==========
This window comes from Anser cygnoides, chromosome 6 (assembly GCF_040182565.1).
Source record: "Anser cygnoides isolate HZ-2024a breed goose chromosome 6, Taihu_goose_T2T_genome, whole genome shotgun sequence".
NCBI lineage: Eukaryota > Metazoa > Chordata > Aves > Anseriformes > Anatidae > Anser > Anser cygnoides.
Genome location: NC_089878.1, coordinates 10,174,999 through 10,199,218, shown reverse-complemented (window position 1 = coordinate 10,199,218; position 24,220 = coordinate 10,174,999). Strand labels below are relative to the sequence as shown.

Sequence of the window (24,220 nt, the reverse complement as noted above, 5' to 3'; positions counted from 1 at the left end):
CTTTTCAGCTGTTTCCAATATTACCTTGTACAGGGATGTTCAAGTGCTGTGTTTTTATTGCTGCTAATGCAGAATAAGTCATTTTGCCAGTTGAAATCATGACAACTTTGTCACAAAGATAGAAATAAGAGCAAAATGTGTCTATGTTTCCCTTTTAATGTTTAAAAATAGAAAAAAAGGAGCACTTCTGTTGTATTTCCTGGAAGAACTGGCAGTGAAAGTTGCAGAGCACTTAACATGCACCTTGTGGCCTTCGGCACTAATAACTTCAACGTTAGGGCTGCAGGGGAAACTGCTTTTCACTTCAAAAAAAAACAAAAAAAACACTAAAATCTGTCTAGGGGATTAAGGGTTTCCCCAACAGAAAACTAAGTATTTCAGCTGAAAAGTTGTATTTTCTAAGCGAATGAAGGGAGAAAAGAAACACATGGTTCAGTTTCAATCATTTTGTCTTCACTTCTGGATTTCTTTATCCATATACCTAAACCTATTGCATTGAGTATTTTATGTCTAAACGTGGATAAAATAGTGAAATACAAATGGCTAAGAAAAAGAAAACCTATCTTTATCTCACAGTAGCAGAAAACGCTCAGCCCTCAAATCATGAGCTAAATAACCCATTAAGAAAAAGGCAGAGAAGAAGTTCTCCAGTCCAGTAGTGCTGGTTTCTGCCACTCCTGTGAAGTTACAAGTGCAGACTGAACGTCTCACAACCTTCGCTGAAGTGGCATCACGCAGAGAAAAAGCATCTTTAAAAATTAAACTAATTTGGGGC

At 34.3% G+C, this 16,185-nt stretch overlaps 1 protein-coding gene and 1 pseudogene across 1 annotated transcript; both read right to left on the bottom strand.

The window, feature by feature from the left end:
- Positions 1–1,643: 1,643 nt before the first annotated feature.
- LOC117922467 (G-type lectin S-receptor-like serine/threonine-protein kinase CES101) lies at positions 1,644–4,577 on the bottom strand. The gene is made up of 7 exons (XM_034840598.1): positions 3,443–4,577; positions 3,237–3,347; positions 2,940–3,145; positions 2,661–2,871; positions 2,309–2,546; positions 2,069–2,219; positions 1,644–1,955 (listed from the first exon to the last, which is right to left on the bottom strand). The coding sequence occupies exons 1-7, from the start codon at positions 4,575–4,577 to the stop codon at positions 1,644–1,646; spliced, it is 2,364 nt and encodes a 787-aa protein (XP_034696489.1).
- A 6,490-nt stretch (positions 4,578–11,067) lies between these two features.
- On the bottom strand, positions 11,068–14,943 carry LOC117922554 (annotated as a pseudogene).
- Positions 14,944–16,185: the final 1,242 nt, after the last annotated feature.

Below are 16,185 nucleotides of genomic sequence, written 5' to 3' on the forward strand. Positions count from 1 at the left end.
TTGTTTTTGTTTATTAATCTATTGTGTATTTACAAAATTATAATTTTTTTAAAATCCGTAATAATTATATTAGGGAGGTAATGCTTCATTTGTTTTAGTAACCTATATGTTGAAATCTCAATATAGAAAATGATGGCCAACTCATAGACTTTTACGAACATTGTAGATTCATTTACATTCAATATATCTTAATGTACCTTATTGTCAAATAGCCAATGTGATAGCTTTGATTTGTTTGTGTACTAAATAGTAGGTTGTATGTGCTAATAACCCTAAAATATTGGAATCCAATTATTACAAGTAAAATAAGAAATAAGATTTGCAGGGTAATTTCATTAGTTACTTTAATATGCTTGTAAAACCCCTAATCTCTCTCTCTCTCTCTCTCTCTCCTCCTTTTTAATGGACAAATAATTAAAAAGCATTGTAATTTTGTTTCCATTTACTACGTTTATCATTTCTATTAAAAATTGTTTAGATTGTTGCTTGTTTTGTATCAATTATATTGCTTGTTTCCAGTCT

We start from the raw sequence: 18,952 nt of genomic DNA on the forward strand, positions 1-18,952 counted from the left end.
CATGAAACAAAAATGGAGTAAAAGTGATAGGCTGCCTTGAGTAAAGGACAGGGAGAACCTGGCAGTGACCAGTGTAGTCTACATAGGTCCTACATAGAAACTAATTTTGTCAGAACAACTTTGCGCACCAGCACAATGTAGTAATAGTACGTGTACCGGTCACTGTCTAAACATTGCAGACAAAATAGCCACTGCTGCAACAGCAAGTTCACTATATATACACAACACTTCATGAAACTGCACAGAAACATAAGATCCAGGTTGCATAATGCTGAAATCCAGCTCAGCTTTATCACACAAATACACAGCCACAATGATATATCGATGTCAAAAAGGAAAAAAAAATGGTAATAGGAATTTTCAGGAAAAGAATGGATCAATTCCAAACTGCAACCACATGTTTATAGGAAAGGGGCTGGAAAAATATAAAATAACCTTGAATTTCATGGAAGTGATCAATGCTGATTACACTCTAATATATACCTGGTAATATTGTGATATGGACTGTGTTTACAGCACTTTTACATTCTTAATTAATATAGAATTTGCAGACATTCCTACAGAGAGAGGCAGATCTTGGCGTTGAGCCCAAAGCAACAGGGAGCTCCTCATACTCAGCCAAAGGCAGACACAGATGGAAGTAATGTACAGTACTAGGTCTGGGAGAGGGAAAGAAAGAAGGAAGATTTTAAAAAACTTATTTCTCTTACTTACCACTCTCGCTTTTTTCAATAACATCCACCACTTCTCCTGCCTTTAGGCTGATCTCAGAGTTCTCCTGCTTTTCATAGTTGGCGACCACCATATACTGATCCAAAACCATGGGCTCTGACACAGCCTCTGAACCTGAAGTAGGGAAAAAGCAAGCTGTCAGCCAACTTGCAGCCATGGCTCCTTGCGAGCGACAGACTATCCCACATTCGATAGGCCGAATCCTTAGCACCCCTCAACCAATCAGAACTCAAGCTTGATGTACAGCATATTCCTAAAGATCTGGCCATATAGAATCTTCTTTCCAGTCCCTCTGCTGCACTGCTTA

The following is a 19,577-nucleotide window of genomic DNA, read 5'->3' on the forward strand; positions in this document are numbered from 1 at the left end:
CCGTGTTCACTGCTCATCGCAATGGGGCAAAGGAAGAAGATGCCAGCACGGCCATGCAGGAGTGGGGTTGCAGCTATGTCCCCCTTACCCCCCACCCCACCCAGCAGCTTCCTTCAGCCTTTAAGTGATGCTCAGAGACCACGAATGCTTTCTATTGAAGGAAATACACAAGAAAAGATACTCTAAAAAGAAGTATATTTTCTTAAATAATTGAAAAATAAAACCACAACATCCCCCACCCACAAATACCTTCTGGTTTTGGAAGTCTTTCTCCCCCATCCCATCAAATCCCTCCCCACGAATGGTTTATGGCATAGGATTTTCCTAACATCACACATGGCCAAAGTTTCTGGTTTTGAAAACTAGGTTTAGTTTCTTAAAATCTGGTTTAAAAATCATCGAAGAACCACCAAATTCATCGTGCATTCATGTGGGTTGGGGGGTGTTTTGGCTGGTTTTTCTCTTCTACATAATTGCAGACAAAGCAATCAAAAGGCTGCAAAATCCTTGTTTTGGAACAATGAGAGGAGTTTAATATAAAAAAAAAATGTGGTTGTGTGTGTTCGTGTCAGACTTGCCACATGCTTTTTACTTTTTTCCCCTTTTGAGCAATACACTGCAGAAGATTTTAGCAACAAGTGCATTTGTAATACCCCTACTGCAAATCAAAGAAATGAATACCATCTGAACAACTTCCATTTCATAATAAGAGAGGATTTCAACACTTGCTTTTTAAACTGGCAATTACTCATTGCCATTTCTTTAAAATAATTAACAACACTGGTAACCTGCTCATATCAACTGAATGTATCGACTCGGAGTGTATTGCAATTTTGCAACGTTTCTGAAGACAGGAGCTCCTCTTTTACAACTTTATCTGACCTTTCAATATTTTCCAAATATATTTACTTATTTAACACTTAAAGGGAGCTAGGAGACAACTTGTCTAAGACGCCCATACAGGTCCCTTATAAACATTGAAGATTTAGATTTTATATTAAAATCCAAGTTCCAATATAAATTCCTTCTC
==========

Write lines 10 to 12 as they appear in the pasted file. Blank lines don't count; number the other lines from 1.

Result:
- LOC117922467 (G-type lectin S-receptor-like serine/threonine-protein kinase CES101) lies at positions 1,644–4,577 on the bottom strand. The gene is made up of 7 exons (XM_034840598.1): positions 3,443–4,577; positions 3,237–3,347; positions 2,940–3,145; positions 2,661–2,871; positions 2,309–2,546; positions 2,069–2,219; positions 1,644–1,955 (listed from the first exon to the last, which is right to left on the bottom strand). The coding sequence occupies exons 1-7, from the start codon at positions 4,575–4,577 to the stop codon at positions 1,644–1,646; spliced, it is 2,364 nt and encodes a 787-aa protein (XP_034696489.1).
- A 6,490-nt stretch (positions 4,578–11,067) lies between these two features.
- On the bottom strand, positions 11,068–14,943 carry LOC117922554 (annotated as a pseudogene).